For those who were hoping for a return to a bit of "normalcy", I don't want to burst your bubble, but over at NOAA some are saying that according to the data, strong La Nina events are often followed by a second year of La Nina, albeit a weaker one.  La Nina events always fade in the Summer, but can resurge for a second time and the prediction is for about a 50% chance of that happening this time.  http://www.esrl.noaa.gov/psd/people/klaus.wolter/MEI/

So what this may mean for beekeepers this year and next?  Well, with a delayed Spring still mostly in effect you are already facing it in most areas.  Here in Northern Utah things have been wet and cold still.  Night temperatures still often hitting freezing.  Daytime highs in the mid fourties on good "partly cloudy" days.  Package bees delayed everywhere due to troubles getting good days for queens to take mating flights.  Feeding having to continue a bit longer than normal since many necture and pollen sources are still dormant or hard to get to with the weather "misbehaving".

Due to NOAA's predictions of a possible resurgence of La Nina this next winter I would prepare for an early winter, with more cold and snow.  This will likely interrupt next Spring's beekeeping processes and schedules as well.  If you have a number of hives that would be detrimental to you financially to lose, make sure you have insurance coverage on them.  And if you live in the Midwest or South, be safe out there and alert to the storm conditions, please.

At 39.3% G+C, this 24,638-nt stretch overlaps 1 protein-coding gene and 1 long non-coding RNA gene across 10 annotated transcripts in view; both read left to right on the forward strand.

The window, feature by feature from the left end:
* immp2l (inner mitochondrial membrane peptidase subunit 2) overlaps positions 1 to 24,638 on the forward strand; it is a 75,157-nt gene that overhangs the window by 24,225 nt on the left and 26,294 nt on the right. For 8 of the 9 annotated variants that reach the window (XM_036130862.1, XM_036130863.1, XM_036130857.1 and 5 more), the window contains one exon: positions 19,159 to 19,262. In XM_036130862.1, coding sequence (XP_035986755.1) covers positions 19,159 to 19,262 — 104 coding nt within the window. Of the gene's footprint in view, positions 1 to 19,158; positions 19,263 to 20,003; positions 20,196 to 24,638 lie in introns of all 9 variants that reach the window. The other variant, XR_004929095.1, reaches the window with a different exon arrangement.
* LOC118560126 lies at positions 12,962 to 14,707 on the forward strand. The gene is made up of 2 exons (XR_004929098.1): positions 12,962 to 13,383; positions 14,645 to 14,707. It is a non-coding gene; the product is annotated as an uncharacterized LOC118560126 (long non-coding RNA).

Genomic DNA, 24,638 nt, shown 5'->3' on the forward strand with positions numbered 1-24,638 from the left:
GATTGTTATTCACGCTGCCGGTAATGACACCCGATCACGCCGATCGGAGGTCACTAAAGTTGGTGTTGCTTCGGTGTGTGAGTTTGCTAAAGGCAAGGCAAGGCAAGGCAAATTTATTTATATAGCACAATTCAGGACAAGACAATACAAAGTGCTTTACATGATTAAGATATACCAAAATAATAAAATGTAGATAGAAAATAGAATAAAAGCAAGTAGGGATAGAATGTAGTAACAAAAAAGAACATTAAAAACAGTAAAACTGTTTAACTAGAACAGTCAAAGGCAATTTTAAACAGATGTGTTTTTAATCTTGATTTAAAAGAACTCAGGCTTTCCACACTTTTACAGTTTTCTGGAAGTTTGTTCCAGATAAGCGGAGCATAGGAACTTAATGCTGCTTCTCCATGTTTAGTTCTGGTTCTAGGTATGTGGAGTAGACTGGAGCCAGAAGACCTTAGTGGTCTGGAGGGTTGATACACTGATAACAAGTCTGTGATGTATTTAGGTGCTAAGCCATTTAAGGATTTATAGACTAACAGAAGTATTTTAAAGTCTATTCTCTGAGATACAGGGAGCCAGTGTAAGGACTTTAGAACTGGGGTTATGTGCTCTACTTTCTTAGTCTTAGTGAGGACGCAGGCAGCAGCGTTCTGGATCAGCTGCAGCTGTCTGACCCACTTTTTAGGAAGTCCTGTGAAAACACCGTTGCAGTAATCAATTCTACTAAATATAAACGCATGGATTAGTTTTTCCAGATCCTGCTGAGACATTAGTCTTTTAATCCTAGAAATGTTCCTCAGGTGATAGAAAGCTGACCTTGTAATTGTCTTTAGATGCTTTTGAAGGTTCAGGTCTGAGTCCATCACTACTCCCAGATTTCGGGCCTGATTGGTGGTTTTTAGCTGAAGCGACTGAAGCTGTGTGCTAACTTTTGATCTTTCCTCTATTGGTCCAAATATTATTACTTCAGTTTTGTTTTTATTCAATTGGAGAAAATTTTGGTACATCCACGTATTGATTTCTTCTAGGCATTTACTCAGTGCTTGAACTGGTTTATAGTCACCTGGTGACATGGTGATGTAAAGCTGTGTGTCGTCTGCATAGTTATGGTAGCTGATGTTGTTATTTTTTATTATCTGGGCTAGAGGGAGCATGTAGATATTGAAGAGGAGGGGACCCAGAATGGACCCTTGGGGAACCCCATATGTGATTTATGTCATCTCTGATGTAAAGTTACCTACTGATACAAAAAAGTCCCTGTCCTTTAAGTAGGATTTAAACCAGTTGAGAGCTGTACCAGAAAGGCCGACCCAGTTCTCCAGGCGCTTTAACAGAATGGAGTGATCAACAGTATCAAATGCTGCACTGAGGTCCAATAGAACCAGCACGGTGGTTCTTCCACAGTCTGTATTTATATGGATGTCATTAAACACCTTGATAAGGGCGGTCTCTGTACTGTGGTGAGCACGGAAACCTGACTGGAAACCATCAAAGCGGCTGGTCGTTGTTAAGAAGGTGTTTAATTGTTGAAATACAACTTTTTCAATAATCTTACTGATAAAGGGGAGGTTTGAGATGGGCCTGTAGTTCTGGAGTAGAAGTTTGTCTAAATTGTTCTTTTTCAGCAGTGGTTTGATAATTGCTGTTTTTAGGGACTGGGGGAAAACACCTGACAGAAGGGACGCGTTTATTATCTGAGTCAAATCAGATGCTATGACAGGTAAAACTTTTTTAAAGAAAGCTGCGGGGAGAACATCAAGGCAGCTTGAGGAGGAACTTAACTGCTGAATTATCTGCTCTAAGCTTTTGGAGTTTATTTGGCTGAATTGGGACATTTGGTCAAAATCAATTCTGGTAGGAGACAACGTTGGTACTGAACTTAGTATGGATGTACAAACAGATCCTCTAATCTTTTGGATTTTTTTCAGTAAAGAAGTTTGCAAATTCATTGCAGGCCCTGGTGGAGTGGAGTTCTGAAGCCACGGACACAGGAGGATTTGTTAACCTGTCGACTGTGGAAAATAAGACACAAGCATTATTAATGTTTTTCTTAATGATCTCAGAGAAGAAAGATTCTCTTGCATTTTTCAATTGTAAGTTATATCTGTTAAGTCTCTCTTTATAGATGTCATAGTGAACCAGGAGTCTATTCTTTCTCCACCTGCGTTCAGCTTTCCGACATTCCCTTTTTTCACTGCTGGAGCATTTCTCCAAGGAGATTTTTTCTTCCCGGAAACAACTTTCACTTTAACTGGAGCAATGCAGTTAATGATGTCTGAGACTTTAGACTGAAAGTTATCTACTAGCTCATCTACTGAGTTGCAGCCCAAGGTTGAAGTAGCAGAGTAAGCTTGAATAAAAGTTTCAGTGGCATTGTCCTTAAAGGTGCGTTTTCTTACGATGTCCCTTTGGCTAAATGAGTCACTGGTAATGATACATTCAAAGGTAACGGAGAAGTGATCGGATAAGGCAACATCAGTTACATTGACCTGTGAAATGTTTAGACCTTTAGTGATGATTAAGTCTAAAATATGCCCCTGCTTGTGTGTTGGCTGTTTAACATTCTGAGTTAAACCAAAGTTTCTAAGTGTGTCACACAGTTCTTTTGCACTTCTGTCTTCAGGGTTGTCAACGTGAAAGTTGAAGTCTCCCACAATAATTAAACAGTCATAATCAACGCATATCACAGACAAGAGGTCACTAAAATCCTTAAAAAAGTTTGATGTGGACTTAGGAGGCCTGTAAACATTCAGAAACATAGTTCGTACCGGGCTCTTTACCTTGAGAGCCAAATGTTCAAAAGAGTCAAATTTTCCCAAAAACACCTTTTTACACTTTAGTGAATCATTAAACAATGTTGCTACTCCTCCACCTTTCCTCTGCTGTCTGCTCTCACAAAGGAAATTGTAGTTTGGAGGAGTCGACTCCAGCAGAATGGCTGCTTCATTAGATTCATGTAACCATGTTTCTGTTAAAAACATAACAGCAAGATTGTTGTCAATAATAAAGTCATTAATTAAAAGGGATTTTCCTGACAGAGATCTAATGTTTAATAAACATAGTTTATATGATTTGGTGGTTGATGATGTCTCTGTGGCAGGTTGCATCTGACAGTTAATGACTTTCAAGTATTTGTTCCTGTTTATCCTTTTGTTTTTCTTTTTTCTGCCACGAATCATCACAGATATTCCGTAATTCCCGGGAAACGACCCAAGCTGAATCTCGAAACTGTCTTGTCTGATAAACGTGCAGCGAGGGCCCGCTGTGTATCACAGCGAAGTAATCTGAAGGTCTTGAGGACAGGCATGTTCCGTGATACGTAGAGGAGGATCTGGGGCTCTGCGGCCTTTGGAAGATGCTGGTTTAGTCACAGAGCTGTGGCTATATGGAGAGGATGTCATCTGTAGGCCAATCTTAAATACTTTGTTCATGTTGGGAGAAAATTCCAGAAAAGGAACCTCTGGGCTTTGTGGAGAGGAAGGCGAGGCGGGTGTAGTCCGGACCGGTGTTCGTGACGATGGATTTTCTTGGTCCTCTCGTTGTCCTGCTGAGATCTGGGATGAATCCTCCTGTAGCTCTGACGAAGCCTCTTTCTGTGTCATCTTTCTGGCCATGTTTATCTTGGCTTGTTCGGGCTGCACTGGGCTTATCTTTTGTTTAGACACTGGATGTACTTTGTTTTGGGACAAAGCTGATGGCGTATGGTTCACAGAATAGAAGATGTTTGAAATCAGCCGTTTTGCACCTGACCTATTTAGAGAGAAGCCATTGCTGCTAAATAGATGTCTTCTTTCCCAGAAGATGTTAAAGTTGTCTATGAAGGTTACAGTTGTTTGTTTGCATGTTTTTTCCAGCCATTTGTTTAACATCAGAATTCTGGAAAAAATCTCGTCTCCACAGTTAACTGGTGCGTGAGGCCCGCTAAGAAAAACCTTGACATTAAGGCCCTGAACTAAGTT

:Craft: Beginning Beekeeping

This time of year I get lots of questions about how to start a hive.  I have found many good instructional videos on the internet and so there really is no need for me to create a new set of instructions here on this blog.  I may do so at some time, but it will just be to create something that satisfies my particular tastes in the video production realm.  The content is already out there in abundance.

I'm going to start with a listing on YouTube, by a survivalist group calling themselves delta69alpha and then later switching over to another location on YouTube called "The Survival Report."  It's amazing to me, sometimes, how much survivalists have in common with Mennonites.  Trying to be as self-sufficient as possible, but with AK's and AR's.  Well there is no end of the world material in their videos here, just very good demonstration on how to start a brand new Langstroth style hive.

Here's a playlist that will go through them in sequence, or you can click on them one by one below:  http://www.youtube.com/view_play_list?p=B7AC159256F8D0C0

Part 1: http://www.youtube.com/watch?v=PxJv6zuf-DE
Part 2: http://www.youtube.com/watch?v=zI8q3JOiruo
Part 3: http://www.youtube.com/watch?v=J0b5moDaOLI
Part 4: http://www.youtube.com/watch?v=lfHDShghtnA
Part 5: http://www.youtube.com/watch?v=xNxVMnLDMrQ
Part 6: http://www.youtube.com/watch?v=xhy841gHgIg
Part 7: http://www.youtube.com/watch?v=tnPs-9FDAIA
Part 8: http://www.youtube.com/watch?v=L7vFpAc2q-0
Part 9: http://www.youtube.com/watch?v=kHompowLpQk
Part 10:http://www.youtube.com/watch?v=dtwG2C2kKug

Another video demonstration comes from the University of Georgia, called "A year in the life of an apiary," and is hosted by entomologist, Keith Delaplane, PhD.  It's an EXCELLENT look into beginning beekeeping, but what I really hope you'll come away with is a better understanding of beekeeper fashion.